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captainhook 0.8.5

A collection of git commit hooks

Latest Version: 0.8.7

Git hook scripts

What is it

A set of configurable git hooks and checks.

Upon committing code, the pre-commit hook runs configured checks against the files to be committed and rejects the commit if any of the checks turned on fail.


Install using pip:

pip install captainhook

You can then install the hooks using:

captainhook install

from within any git repo, and the pre-commit hook will be installed.

Running without commiting

You can perform a run against all your code base using:

captainhook run

Setting Up

To turn a check on or off, create a tox.ini file in the base directory of your project with a captainhook section.



flake8, pdb and python3 checks default to being on.

Checks can also be passed arguments from the config file. This is done with the following notation:

<check_name>=<status>;<string to be passed through>

Currently checks can only be passed a single argument and must do the parsing of that themselves.

flake8 obeys the configuration as per the flake8 docs but any path-related options will need to use wildcard patterns (e.g. exclude=*/migrations/* instead of exclude=migrations).

To avoid being checked at all, you can commit using the --no-verify flag:

git commit -a --no-verify


Currently supported checks are

  • pdb: Checks to see if there are any uncommented import pdb; pdb.set_trace() statements in the code to be committed.
  • flake8: Runs flake8 against the files that are set to be committed.
  • python3: Checks to see if python files set to be committed are python3 compatible.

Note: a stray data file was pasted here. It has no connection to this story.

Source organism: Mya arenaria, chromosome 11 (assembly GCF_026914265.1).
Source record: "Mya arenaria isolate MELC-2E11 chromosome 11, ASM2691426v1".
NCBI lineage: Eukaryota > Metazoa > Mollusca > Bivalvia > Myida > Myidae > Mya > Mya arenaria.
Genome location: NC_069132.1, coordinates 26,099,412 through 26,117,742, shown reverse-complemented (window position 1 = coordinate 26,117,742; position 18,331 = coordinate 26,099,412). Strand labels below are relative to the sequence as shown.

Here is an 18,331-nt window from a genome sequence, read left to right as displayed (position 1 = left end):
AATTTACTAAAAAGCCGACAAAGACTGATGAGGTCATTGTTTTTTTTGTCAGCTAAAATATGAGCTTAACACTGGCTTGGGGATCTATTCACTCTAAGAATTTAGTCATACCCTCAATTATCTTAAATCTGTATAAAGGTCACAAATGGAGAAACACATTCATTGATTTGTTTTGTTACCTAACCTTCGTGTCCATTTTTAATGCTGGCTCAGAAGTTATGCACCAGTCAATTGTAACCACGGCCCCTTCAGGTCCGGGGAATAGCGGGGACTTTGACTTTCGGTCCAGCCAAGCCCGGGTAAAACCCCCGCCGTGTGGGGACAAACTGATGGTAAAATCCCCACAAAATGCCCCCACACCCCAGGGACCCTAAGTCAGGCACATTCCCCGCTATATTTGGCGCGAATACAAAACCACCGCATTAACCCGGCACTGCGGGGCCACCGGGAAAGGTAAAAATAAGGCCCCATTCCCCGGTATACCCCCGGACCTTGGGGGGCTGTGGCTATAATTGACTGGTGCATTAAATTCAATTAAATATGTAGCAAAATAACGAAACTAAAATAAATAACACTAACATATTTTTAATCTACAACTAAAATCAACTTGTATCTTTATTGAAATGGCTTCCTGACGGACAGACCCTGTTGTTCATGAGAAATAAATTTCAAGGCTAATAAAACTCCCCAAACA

• isort: Checks to see if all import statements have been sorted correctly.
  • grep: Runs the given grep command against the files in your commit.
    • Takes a single argument; options which will be passed through to grep verbatim.
    • Currently you can only specify a single grep command.
  • block_branch: Checks if the current branch is in a list of branches that should not be committed to.
  • merge_marks: Checks if there are any signs of unresolved merge marks in the files to be committed.


You only see output for checks that fail, otherwise silence.

Example output upon a rejected commit:

Checking python3
--- captainhook/   (original)
+++ captainhook/   (refactored)
@@ -66,7 +66,7 @@
     "Check there are changes to stash"
     return bool(bash('git diff'))

-print 'a'
Checking flake8
=============================================================================== F401 'importlib' imported but unused E302 expected 2 blank lines, found 1 E501 line too long (89 > 79 characters)
Rejecting commit


You can add your own check to your git env quite easily.

Simply add a module to .git/hooks/checkers with a run() method defined.

The method should return the error string on faillure, or a False like object on success.

For example:

$ cat .git/hooks/checkers/
DEFAULT = 'on'
def run():
    return "NOT A CHANCE"

This will block all commits if enabled.

A checker can set the following variables:

DEFAULT: used to determine the check is assumed “on” or “off”. This value is only used if tox.ini has not been used to override it. The default DEFAULT is off.

CHECK_NAME: To override the display name of the module.

REQUIRED_FILES: Files that, if present, should be included in the copy to the temp directoy before analysis takes place.


I’m interested in hearing feedback - positive or negative - about this.

Please make yourself at home, create issues if you’ve got problems with existing behaviour, or suggestions for future improvements or anything else.

You can reach me on twitter @couperalex.


Running on its own will by default create copies of the files to be committed which you probably don’t want when testing a new check.

You can run the script against all your code base using:

python captainhook/ --all
File Type Py Version Uploaded on Size
captainhook-0.8.5.tar.gz (md5) Source 2014-07-18 11KB